I’ve met with more truly interesting real estate startups in the past 30 days than I have in the past 5 years.
I mean it. And I’m jaded.
There’s something afoot.
Software, such as we’ve understood it – CRM, transaction management, email marketing, etc. – is considered pedestrian by these new entrants. The big play is in the stuff that sits under, inside or on top of these user interfaces.
The predictive model.
These things are like the music at a dance club, the final ingredient that makes the building, and the people in it, come alive. Who wants to be the janitor?
Another thing: most of these companies are attacking this problem:
I made this scribble on our whiteboard the other day during a meeting to characterize the state of the real estate industry. (I know, heavy-duty thinking here!)
The world in which the agent and broker lives is chaotic. Confusing. Unclear. A million+ people feeling around in the dark for their next customer, operating their businesses blindfolded and more or less wasting a ton of money on marketing, leads and other stuff dangled into the abyss.
Lots of companies profit from this confusion.
Data brings clarity. Algorithms compress time. Predictive models save money. These things help brokers and agents know more about their customer, their business and their future.
The new wave of real estate tech is all about this. Lighting up the darkness. Clearing the confusion. Making it possible for good agents, and good brokerages, to be smarter about how they do their thing.
When this happens, the best become better and, maybe, possibly, we may at last see what so many have called for for so long: a professionalization of the ranks.
Here’s what I think about the topic of MLS consolidation:
- It should probably happen where MLS boundaries are significantly incongruent with natural market areas and impose burdens of time and cost on brokers and agents.
- It should probably happen if an MLS’s broker and agent customers are consistently unhappy with product, service, scope of activity or management.
- It should probably happen if a strong business case can be made that combination will create a stronger organization with more human and financial capital directed at supporting brokers and agents.
Everything else? Case-by-case.
Bright is the result of the combination of MRIS, which served DC, Baltimore and big swaths of Virginia, and TREND, which covered Philadelphia, most of Delaware and a vast suburban chunk of the mid-Atlantic. In all, parts of six states are now in one MLS.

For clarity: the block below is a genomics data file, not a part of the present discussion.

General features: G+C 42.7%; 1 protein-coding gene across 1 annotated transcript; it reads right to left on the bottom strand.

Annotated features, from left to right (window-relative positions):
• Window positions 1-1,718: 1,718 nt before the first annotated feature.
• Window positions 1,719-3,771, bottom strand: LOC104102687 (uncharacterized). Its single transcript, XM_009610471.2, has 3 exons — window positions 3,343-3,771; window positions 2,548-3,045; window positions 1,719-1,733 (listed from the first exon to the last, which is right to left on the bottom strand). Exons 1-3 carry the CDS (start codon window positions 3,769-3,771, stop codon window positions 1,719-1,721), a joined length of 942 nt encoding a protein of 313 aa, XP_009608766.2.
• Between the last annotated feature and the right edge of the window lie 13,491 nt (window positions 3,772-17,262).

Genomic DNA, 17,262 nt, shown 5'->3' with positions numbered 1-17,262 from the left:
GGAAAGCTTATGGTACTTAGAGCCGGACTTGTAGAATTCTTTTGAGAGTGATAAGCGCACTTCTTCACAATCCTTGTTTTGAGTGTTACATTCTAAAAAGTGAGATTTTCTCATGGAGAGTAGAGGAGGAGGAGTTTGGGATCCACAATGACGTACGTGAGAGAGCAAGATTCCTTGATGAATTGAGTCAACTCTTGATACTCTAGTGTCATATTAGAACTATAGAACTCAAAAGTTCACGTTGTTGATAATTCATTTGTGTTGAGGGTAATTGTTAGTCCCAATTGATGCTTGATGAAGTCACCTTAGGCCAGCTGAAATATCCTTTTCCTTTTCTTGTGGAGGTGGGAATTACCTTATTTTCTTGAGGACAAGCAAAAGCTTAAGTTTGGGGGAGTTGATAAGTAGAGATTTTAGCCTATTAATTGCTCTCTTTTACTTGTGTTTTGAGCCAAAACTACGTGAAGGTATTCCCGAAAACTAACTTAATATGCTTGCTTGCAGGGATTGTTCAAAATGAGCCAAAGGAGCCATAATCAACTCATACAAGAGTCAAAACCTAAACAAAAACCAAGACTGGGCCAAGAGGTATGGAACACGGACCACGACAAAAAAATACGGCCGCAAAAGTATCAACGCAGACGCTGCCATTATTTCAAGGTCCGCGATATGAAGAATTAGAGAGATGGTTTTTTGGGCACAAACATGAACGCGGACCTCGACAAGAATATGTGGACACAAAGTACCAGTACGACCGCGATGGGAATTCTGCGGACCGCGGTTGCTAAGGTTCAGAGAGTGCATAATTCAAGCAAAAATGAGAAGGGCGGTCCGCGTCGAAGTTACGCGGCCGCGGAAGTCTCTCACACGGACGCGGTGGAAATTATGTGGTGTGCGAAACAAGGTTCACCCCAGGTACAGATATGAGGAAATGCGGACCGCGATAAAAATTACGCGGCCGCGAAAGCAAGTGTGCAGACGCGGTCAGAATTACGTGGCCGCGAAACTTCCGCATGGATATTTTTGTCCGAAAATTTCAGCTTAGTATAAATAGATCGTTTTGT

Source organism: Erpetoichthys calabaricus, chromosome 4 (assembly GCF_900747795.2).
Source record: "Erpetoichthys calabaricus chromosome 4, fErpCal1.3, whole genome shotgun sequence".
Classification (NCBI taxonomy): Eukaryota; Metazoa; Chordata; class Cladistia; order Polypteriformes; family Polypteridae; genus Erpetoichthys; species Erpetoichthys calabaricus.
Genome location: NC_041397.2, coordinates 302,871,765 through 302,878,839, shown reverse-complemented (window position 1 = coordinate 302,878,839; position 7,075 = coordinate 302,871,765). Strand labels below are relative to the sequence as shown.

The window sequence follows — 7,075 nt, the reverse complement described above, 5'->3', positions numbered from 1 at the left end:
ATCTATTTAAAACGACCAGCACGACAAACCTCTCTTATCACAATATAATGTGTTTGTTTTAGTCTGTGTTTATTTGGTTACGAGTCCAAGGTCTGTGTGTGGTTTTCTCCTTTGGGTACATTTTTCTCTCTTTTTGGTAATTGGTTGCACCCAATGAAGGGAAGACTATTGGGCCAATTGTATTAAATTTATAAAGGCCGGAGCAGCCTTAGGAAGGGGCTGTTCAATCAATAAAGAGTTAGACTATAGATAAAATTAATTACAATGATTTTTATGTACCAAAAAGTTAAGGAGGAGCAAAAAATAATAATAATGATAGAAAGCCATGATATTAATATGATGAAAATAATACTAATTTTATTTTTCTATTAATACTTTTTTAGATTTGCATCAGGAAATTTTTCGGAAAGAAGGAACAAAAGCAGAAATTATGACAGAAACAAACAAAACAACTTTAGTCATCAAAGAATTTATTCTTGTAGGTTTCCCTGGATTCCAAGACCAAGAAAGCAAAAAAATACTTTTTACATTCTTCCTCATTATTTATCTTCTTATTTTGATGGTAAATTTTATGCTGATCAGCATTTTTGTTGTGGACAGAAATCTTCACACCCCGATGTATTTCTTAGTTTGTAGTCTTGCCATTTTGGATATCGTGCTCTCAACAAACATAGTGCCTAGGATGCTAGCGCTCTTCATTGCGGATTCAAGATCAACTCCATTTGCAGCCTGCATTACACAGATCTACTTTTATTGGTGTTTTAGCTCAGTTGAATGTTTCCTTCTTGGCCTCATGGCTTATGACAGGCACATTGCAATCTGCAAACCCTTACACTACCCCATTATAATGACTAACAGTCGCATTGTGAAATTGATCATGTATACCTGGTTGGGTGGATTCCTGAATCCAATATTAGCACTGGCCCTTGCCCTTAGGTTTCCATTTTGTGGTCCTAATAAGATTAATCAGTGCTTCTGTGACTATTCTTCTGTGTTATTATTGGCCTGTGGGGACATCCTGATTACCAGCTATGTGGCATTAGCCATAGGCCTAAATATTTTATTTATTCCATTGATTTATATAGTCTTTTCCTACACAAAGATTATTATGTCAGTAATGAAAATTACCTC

Factors 1 and 3 above were definitely at play in the Bright deal. Both TREND and MRIS were among the best-run MLSs in the country, but they operated in an area that is more or less an undivided block of people and housing. The boundaries of TREND and MRIS were, in important ways, artificial.
But the most instructive thing about Bright’s coming to be is how it happened.
First of all, someone was willing to stick their neck out. David Charron, CEO of MRIS and now Chief Strategy Officer of Bright (and President-elect of CMLS – dude’s not going anywhere), was willing to put his position into play for the sake of making a deal happen that he perceived as beneficial to his customers.
Leadership, plain and simple. David has always been one of the smartest people in real estate. Now he’s something of an MLS folk hero.
The other notable characteristic here was the political finesse and diplomacy David, Tom Phillips (TREND’S CEO and now CEO of Bright) and the boards of both MRIS and TREND exhibited here. Where other consolidation or expansion efforts have been marked by acrimony, the Bright deal was an act of openness, consensus building and a smart business case presented rationally. This made a complex deal with 43(!) association shareholders possible.
So, the debate about the degree to which MLS consolidation should happen will roll on. Those seeking to understand how it could happen could learn a lot from spending some time with the people behind Bright.
Zillow reported Q4 and full-year 2016 earnings this week.
From my industry perspective, Z is now two things:
First, big. Zillow’s closing in on $1 billion in annual revenue. Of that, $604 million came from real estate agents. Less than 100,000 real estate agents. NAR gets about $130 million each year from its 1.1 million members every year for something – the ability to wear the name “Realtor” – that one would think is pretty fundamental.
But then the boring part: that $604 million is more or less a transference of dollars from one medium, the newspaper, to another – a massive digital media company. Zillow may change the composition of the real estate industry in the course of pursuing its goals (which should and does give pause to some brokers), but it really isn’t changing anything basic about the way real estate is bought and sold.
Zillow is a giant. But it is essentially a conservative, establishmentarian enterprise at this point.
Success does that to you.
Enjoy the weekend.